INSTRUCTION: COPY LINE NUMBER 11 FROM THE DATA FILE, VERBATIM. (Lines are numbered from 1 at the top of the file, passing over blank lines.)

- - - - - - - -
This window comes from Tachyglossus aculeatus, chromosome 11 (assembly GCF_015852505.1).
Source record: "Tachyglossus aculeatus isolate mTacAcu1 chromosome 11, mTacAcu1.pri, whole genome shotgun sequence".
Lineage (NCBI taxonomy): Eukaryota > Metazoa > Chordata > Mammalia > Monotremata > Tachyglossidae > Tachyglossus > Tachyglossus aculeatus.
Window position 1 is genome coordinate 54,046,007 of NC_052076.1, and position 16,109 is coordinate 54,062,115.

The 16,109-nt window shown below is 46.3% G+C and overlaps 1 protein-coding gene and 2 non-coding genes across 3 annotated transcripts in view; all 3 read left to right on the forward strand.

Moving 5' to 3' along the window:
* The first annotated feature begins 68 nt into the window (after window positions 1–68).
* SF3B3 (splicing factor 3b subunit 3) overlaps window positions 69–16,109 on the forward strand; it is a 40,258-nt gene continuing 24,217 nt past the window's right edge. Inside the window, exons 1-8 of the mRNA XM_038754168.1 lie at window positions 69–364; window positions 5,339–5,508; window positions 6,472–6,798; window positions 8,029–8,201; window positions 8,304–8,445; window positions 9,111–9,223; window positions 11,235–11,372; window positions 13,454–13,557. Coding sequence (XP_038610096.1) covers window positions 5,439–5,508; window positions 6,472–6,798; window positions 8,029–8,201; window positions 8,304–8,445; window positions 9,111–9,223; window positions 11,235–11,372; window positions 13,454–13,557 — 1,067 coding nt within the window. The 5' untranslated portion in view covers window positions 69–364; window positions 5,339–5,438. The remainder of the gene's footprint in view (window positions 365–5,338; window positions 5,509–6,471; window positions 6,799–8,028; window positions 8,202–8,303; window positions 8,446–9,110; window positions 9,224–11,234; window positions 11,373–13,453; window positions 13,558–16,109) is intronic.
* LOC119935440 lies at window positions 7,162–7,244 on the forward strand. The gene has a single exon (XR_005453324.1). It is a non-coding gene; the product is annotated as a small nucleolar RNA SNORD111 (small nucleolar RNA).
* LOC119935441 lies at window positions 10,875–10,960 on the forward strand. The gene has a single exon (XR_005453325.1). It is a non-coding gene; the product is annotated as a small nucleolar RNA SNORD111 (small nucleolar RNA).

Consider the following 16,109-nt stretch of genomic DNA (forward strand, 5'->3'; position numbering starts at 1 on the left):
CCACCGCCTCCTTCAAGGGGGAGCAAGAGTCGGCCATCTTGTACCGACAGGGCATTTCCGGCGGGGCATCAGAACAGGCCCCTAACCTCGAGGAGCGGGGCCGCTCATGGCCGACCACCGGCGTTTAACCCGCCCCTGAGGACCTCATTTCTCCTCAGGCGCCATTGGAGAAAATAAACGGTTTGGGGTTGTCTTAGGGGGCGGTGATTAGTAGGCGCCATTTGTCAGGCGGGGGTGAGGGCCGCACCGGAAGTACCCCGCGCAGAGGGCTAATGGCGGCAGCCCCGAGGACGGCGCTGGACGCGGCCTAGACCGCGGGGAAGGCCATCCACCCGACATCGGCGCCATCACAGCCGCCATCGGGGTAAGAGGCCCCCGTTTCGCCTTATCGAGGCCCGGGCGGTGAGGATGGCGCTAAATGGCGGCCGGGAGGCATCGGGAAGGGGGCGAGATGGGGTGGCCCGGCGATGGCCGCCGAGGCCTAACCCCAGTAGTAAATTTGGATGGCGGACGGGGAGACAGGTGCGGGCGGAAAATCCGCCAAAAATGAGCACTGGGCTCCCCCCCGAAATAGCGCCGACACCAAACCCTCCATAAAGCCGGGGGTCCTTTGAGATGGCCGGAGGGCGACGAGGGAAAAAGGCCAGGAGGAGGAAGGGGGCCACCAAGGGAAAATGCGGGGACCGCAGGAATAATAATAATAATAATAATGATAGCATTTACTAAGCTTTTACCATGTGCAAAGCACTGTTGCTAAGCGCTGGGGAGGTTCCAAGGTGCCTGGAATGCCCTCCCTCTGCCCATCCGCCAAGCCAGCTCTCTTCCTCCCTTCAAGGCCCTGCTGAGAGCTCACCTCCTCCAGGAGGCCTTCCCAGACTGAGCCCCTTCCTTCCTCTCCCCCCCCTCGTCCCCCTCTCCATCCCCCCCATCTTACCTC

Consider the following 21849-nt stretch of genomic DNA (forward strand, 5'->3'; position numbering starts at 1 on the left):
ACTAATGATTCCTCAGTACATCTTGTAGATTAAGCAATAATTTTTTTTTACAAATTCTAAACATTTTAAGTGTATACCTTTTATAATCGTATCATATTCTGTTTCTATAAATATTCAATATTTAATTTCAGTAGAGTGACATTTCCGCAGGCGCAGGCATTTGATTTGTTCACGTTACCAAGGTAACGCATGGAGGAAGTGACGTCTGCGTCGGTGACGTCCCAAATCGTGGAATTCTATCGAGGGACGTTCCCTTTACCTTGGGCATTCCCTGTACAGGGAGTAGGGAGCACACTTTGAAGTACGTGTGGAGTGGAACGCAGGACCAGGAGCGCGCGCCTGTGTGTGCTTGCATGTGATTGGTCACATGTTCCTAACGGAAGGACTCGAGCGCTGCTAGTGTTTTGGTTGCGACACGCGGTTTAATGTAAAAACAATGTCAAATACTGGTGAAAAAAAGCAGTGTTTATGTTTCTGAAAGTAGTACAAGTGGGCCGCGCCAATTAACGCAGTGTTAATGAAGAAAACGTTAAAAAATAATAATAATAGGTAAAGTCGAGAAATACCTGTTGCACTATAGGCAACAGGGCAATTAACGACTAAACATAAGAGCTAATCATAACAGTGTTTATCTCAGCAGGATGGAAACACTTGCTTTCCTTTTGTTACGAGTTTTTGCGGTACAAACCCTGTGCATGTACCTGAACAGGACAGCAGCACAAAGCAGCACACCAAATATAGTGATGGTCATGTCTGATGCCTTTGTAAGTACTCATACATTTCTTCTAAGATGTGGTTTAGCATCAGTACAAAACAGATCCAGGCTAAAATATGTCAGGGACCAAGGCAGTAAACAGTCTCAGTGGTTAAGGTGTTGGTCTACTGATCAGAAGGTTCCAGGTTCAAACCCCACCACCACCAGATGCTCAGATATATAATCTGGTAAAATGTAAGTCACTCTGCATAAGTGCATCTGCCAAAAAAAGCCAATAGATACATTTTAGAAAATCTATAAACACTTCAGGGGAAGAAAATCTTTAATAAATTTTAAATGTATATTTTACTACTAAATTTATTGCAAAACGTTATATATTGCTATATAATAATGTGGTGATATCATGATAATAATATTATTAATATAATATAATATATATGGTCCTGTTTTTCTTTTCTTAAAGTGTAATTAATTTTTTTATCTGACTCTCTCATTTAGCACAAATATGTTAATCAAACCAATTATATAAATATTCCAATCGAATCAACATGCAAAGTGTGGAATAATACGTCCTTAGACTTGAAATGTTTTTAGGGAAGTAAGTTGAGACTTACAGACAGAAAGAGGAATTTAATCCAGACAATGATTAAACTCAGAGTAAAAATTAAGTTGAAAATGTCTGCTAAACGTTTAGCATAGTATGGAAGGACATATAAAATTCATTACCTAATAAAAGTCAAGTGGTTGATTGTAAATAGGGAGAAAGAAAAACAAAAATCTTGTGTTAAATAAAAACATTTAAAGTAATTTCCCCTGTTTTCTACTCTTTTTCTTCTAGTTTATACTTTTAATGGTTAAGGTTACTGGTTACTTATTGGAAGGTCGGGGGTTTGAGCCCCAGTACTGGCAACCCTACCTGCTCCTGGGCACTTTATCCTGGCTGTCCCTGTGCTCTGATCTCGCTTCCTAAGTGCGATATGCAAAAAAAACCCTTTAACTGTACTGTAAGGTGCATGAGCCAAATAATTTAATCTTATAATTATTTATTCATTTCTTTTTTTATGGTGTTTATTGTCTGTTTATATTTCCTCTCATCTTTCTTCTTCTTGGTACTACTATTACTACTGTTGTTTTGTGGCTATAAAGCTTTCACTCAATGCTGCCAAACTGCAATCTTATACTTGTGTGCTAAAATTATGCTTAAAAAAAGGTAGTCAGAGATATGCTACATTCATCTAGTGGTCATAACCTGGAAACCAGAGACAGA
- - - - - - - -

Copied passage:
Consider the following 16,109-nt stretch of genomic DNA (forward strand, 5'->3'; position numbering starts at 1 on the left):